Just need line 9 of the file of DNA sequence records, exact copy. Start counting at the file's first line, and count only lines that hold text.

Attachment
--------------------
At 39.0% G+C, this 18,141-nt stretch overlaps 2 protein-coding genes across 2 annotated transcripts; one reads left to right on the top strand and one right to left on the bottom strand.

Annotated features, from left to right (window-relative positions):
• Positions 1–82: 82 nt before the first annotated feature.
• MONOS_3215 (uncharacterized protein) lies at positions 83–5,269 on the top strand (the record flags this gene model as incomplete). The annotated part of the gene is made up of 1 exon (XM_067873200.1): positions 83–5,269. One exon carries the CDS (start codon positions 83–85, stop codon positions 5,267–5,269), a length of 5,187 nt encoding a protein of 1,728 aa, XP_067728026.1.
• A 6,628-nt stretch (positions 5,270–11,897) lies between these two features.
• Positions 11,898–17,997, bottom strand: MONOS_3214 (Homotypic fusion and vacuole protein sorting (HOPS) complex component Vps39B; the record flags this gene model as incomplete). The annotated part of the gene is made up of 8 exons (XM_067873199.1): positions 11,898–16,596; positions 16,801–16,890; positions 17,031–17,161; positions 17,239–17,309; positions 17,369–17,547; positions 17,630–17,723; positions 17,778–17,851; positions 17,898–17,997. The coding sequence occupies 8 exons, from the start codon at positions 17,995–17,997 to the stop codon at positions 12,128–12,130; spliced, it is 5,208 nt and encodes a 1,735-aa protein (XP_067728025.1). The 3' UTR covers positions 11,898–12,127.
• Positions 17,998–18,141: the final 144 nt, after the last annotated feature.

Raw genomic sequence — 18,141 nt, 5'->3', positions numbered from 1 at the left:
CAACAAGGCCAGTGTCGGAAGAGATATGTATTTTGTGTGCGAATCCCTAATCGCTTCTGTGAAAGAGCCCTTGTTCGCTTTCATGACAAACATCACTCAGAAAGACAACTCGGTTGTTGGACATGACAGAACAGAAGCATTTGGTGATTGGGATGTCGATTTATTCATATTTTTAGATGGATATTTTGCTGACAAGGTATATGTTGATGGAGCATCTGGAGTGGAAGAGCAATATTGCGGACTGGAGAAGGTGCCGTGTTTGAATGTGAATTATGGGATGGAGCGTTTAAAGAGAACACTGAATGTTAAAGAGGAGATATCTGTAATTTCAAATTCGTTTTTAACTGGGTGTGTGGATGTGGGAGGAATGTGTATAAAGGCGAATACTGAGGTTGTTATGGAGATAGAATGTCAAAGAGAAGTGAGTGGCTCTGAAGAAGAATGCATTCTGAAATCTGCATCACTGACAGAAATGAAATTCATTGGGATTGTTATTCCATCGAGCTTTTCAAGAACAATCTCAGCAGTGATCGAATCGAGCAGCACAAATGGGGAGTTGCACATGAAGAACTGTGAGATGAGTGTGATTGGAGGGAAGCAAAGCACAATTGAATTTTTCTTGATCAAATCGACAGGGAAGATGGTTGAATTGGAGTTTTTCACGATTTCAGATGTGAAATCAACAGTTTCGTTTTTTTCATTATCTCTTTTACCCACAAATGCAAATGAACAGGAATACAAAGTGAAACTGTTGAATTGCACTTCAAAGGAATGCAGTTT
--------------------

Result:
CAACAAGGCCAGTGTCGGAAGAGATATGTATTTTGTGTGCGAATCCCTAATCGCTTCTGTGAAAGAGCCCTTGTTCGCTTTCATGACAAACATCACTCAGAAAGACAACTCGGTTGTTGGACATGACAGAACAGAAGCATTTGGTGATTGGGATGTCGATTTATTCATATTTTTAGATGGATATTTTGCTGACAAGGTATATGTTGATGGAGCATCTGGAGTGGAAGAGCAATATTGCGGACTGGAGAAGGTGCCGTGTTTGAATGTGAATTATGGGATGGAGCGTTTAAAGAGAACACTGAATGTTAAAGAGGAGATATCTGTAATTTCAAATTCGTTTTTAACTGGGTGTGTGGATGTGGGAGGAATGTGTATAAAGGCGAATACTGAGGTTGTTATGGAGATAGAATGTCAAAGAGAAGTGAGTGGCTCTGAAGAAGAATGCATTCTGAAATCTGCATCACTGACAGAAATGAAATTCATTGGGATTGTTATTCCATCGAGCTTTTCAAGAACAATCTCAGCAGTGATCGAATCGAGCAGCACAAATGGGGAGTTGCACATGAAGAACTGTGAGATGAGTGTGATTGGAGGGAAGCAAAGCACAATTGAATTTTTCTTGATCAAATCGACAGGGAAGATGGTTGAATTGGAGTTTTTCACGATTTCAGATGTGAAATCAACAGTTTCGTTTTTTTCATTATCTCTTTTACCCACAAATGCAAATGAACAGGAATACAAAGTGAAACTGTTGAATTGCACTTCAAAGGAATGCAGTTT